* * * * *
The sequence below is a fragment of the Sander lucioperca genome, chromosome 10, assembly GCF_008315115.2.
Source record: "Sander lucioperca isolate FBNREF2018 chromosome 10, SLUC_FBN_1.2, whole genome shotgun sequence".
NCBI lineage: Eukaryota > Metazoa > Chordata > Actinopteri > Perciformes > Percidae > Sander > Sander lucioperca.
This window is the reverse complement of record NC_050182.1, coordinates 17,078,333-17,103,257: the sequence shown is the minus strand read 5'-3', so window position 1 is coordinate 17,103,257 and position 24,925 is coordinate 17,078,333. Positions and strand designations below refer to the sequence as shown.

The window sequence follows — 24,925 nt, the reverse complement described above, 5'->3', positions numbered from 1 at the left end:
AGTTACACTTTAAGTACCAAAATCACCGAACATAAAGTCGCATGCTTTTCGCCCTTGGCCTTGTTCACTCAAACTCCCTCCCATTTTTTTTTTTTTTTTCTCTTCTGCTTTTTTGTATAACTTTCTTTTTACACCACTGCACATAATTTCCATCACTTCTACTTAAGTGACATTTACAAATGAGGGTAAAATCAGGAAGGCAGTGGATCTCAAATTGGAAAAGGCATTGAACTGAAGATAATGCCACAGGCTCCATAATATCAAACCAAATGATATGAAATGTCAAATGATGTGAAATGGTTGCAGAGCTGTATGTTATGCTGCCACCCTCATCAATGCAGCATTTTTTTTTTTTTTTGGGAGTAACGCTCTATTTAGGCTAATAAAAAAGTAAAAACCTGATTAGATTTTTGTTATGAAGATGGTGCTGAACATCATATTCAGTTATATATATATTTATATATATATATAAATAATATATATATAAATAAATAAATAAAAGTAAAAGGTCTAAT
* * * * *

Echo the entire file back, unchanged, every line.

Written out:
The sequence below is a fragment of the Sander lucioperca genome, chromosome 10, assembly GCF_008315115.2.
Source record: "Sander lucioperca isolate FBNREF2018 chromosome 10, SLUC_FBN_1.2, whole genome shotgun sequence".
NCBI lineage: Eukaryota > Metazoa > Chordata > Actinopteri > Perciformes > Percidae > Sander > Sander lucioperca.
This window is the reverse complement of record NC_050182.1, coordinates 17,078,333-17,103,257: the sequence shown is the minus strand read 5'-3', so window position 1 is coordinate 17,103,257 and position 24,925 is coordinate 17,078,333. Positions and strand designations below refer to the sequence as shown.

The window sequence follows — 24,925 nt, the reverse complement described above, 5'->3', positions numbered from 1 at the left end:
AGTTACACTTTAAGTACCAAAATCACCGAACATAAAGTCGCATGCTTTTCGCCCTTGGCCTTGTTCACTCAAACTCCCTCCCATTTTTTTTTTTTTTTTCTCTTCTGCTTTTTTGTATAACTTTCTTTTTACACCACTGCACATAATTTCCATCACTTCTACTTAAGTGACATTTACAAATGAGGGTAAAATCAGGAAGGCAGTGGATCTCAAATTGGAAAAGGCATTGAACTGAAGATAATGCCACAGGCTCCATAATATCAAACCAAATGATATGAAATGTCAAATGATGTGAAATGGTTGCAGAGCTGTATGTTATGCTGCCACCCTCATCAATGCAGCATTTTTTTTTTTTTTTGGGAGTAACGCTCTATTTAGGCTAATAAAAAAGTAAAAACCTGATTAGATTTTTGTTATGAAGATGGTGCTGAACATCATATTCAGTTATATATATATTTATATATATATATAAATAATATATATATAAATAAATAAATAAAAGTAAAAGGTCTAAT